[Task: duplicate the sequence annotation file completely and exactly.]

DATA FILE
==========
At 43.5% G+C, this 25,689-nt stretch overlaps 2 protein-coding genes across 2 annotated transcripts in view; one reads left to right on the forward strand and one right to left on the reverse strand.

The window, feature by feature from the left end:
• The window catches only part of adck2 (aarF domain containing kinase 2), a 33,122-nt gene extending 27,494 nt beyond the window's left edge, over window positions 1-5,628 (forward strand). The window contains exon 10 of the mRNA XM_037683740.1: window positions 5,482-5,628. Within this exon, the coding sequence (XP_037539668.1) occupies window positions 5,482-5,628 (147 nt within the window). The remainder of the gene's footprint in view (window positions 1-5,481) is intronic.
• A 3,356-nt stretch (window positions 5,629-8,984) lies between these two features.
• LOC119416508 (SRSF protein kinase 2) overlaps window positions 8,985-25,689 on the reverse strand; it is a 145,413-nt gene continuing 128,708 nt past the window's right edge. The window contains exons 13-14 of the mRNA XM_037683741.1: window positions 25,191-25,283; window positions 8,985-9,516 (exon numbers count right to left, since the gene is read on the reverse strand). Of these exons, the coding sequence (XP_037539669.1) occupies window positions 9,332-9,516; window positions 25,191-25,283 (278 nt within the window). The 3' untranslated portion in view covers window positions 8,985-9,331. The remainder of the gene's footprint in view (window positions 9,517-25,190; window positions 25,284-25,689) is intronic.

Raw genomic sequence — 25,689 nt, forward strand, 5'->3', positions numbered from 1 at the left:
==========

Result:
At 43.5% G+C, this 25,689-nt stretch overlaps 2 protein-coding genes across 2 annotated transcripts in view; one reads left to right on the forward strand and one right to left on the reverse strand.

The window, feature by feature from the left end:
• The window catches only part of adck2 (aarF domain containing kinase 2), a 33,122-nt gene extending 27,494 nt beyond the window's left edge, over window positions 1-5,628 (forward strand). The window contains exon 10 of the mRNA XM_037683740.1: window positions 5,482-5,628. Within this exon, the coding sequence (XP_037539668.1) occupies window positions 5,482-5,628 (147 nt within the window). The remainder of the gene's footprint in view (window positions 1-5,481) is intronic.
• A 3,356-nt stretch (window positions 5,629-8,984) lies between these two features.
• LOC119416508 (SRSF protein kinase 2) overlaps window positions 8,985-25,689 on the reverse strand; it is a 145,413-nt gene continuing 128,708 nt past the window's right edge. The window contains exons 13-14 of the mRNA XM_037683741.1: window positions 25,191-25,283; window positions 8,985-9,516 (exon numbers count right to left, since the gene is read on the reverse strand). Of these exons, the coding sequence (XP_037539669.1) occupies window positions 9,332-9,516; window positions 25,191-25,283 (278 nt within the window). The 3' untranslated portion in view covers window positions 8,985-9,331. The remainder of the gene's footprint in view (window positions 9,517-25,190; window positions 25,284-25,689) is intronic.

Raw genomic sequence — 25,689 nt, forward strand, 5'->3', positions numbered from 1 at the left: